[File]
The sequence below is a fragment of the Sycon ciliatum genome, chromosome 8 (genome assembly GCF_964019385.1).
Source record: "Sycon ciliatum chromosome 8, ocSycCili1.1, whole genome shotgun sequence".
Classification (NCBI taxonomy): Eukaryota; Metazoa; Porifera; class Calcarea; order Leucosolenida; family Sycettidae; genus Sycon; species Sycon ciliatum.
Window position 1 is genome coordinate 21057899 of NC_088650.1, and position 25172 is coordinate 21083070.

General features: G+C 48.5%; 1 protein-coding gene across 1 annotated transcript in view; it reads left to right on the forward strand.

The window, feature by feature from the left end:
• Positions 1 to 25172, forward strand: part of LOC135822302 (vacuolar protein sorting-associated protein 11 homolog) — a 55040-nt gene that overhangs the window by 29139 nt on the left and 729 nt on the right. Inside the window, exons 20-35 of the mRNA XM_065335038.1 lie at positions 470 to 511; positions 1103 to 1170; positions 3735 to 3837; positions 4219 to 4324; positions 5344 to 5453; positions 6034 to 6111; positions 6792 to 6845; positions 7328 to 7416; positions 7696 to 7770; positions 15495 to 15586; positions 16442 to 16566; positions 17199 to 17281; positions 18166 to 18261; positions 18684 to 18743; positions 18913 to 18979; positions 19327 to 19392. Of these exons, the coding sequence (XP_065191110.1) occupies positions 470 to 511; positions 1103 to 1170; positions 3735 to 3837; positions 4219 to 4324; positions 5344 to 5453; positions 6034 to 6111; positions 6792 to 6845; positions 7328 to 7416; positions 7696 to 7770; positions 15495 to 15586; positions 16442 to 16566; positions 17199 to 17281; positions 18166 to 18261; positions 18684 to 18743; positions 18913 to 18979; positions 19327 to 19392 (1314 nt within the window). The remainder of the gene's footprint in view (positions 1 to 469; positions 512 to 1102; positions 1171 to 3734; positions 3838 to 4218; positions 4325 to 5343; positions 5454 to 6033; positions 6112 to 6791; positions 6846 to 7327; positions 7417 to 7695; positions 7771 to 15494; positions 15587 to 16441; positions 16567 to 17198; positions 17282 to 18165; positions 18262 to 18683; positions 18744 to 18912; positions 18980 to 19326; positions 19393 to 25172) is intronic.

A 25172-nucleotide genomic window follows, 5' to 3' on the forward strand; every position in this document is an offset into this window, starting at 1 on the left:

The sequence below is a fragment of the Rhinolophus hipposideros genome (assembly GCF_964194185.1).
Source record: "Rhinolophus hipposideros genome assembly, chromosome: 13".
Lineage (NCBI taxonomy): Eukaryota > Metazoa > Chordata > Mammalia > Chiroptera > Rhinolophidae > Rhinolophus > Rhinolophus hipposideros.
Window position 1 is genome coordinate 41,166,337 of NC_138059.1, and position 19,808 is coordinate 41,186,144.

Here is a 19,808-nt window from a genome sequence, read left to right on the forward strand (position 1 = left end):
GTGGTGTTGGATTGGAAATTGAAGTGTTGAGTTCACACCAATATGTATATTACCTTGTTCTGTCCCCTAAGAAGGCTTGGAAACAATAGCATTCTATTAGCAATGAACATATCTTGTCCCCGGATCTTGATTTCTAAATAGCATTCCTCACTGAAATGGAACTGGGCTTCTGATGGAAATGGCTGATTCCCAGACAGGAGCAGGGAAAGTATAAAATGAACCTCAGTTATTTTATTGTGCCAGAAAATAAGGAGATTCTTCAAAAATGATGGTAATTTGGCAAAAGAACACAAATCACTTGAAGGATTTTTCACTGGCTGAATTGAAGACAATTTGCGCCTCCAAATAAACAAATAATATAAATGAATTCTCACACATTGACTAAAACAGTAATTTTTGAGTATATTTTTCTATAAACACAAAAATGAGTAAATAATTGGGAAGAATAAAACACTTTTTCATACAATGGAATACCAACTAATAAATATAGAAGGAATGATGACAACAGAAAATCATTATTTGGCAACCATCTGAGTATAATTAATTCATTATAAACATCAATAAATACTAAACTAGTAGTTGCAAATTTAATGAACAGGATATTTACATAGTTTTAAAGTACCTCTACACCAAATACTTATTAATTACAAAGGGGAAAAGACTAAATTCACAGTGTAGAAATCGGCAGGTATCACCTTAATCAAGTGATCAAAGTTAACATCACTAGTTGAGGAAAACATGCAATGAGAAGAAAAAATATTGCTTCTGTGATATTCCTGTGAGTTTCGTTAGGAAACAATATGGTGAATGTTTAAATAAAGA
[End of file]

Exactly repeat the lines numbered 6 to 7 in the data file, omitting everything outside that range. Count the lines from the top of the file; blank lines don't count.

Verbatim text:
The window, feature by feature from the left end:
• Positions 1 to 25172, forward strand: part of LOC135822302 (vacuolar protein sorting-associated protein 11 homolog) — a 55040-nt gene that overhangs the window by 29139 nt on the left and 729 nt on the right. Inside the window, exons 20-35 of the mRNA XM_065335038.1 lie at positions 470 to 511; positions 1103 to 1170; positions 3735 to 3837; positions 4219 to 4324; positions 5344 to 5453; positions 6034 to 6111; positions 6792 to 6845; positions 7328 to 7416; positions 7696 to 7770; positions 15495 to 15586; positions 16442 to 16566; positions 17199 to 17281; positions 18166 to 18261; positions 18684 to 18743; positions 18913 to 18979; positions 19327 to 19392. Of these exons, the coding sequence (XP_065191110.1) occupies positions 470 to 511; positions 1103 to 1170; positions 3735 to 3837; positions 4219 to 4324; positions 5344 to 5453; positions 6034 to 6111; positions 6792 to 6845; positions 7328 to 7416; positions 7696 to 7770; positions 15495 to 15586; positions 16442 to 16566; positions 17199 to 17281; positions 18166 to 18261; positions 18684 to 18743; positions 18913 to 18979; positions 19327 to 19392 (1314 nt within the window). The remainder of the gene's footprint in view (positions 1 to 469; positions 512 to 1102; positions 1171 to 3734; positions 3838 to 4218; positions 4325 to 5343; positions 5454 to 6033; positions 6112 to 6791; positions 6846 to 7327; positions 7417 to 7695; positions 7771 to 15494; positions 15587 to 16441; positions 16567 to 17198; positions 17282 to 18165; positions 18262 to 18683; positions 18744 to 18912; positions 18980 to 19326; positions 19393 to 25172) is intronic.